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Dive into the Great Eggcase Hunt


Great Eggcase Hunt
Shark Trust Eggcase Hunt at Wembury Beach, - Kat Gordon (Shark Trust Conservation Officer) with the Winsor family

Stuck for ideas on what to do over the Easter Holidays? Want to get outside and do something fun to work off all that pent-up energy from eating too much chocolate? The Shark Trust has an Easter Egg Hunt with a difference for you to try – the Great Eggcase Hunt.

Take part in the Great Eggcase Hunt and get involved with a citizen-science project that helps shark, ray and skate conservation – and it’s an enjoyable activity for all the family.  

Senior Conservation Officer Cat Gordon says: “The Shark Trust launched the Great Eggcase Hunt back in 2003, when a chance find on a Devon beach sparked the idea. Since then, over 300,000 eggcase records have been sent in from all around the UK and even further afield. New finds from around the world are regularly being added to an ever-growing database.

Great Eggcase Hunt 1
Shark Trust Eggcase Hunt at Wembury Beach – Plymouth University student Lauren Ross finds a shark egg case

“The project now has an impressive 43 species recorded from 29 countries. All this information helps us better understand species presence and diversity – it’s also a great way to get involved in shark conservation, and of course, it’s fun!” 

So, what is an eggcase? Some sharks, and all true skates, reproduce by laying eggs. These are surrounded by a tough leathery capsule that protects the embryo as it develops inside. Small slits in the eggcase allow fresh oxygenated seawater in, and let waste out, while a yolk sac provides plenty of nutrition. After several months (although this will vary depending on species), they are ready to hatch. The top of the eggcase will open and a fully formed shark or skate will emerge and be completely independent, having to fend for itself. Once empty, the eggcases (or mermaid’s purses) often wash up on the beach.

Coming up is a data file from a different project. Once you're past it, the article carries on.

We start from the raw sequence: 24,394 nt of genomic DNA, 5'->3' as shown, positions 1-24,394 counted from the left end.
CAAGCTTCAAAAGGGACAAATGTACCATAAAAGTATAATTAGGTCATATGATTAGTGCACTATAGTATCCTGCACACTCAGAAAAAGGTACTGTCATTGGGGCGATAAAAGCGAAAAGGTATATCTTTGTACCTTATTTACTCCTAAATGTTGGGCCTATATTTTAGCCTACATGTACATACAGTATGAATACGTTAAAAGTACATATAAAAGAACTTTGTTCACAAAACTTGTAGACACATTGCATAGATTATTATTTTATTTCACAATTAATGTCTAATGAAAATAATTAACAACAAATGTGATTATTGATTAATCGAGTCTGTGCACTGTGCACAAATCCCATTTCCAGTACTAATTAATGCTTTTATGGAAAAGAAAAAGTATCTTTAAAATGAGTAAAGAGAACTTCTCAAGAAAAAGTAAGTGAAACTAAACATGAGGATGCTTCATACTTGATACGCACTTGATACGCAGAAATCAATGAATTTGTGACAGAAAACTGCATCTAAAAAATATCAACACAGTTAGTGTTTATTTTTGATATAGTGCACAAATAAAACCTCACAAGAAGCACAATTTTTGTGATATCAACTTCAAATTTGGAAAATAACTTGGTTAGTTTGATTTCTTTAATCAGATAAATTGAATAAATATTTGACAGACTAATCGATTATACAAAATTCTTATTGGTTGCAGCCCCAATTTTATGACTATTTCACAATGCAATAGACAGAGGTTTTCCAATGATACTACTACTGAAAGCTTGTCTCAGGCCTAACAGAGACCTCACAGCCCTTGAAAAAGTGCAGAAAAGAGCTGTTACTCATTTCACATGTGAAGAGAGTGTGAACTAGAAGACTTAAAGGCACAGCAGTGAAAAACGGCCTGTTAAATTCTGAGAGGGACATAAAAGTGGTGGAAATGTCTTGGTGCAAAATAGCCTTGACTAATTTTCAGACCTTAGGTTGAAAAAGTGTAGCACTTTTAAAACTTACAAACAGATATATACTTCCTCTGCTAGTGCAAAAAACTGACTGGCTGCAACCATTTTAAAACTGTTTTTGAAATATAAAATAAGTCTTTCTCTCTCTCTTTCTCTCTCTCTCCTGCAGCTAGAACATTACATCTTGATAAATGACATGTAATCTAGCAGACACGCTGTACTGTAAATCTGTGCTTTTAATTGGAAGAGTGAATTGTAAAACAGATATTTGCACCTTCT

You don’t need to be part of an organised event to join in with an eggcase hunt (although check to see if there is one running near you!). All you need to do, is head to your nearest beach and take a look around to see what you can find. The best places to search are in the strandline where seaweed and debris washes up, and in sand dunes at the back of the beach as they often get trapped in the grass.   

Great Eggcase Hunt 2
The Great Eggcase Hunt

The eggcases of different species vary. So, once you’ve found an eggcase, look at the size, shape, and features to identify which species it belongs to – the Shark Trust has developed identification resources to help you figure it out! Once you’ve got the answer, head over to the Shark Trust’s Recording Hub where you can submit your finds.  

Paul Cox, Shark Trust MD, said: In our 25th Anniversary year, we can look back at the many things that we've achieved with our partners and supporters over the years. The Great Eggcase Hunt is one of our defining projects. Thousands of people have joined in the hunt over the years and the project goes from strength to strength – it's fun, easy and a great way to learn about local sharks. 

The Shark Trust also want snorkellers and divers to record their underwater eggcase findings. Underwater records help pinpoint exactly where sharks and skates are laying their eggs and can help link to beach records. Learning the depth and substrate that they lay on also helps better understand the species. 

The Great Eggcase Hunt makes for a fantastic family day out at the beach, so get involved with shark conservation and have fun too!

Great Eggcase Hunt 3
Eggcase on the standline

Photo credit: SG Haywood Photography

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Picture of Mark Evans
Mark Evans
Scuba Diver's Editorial Director Mark Evans has been in the diving industry for nearly 25 years, and has been diving since he was just 12 years old. nearly 40-odd years later and he is still addicted to the underwater world.
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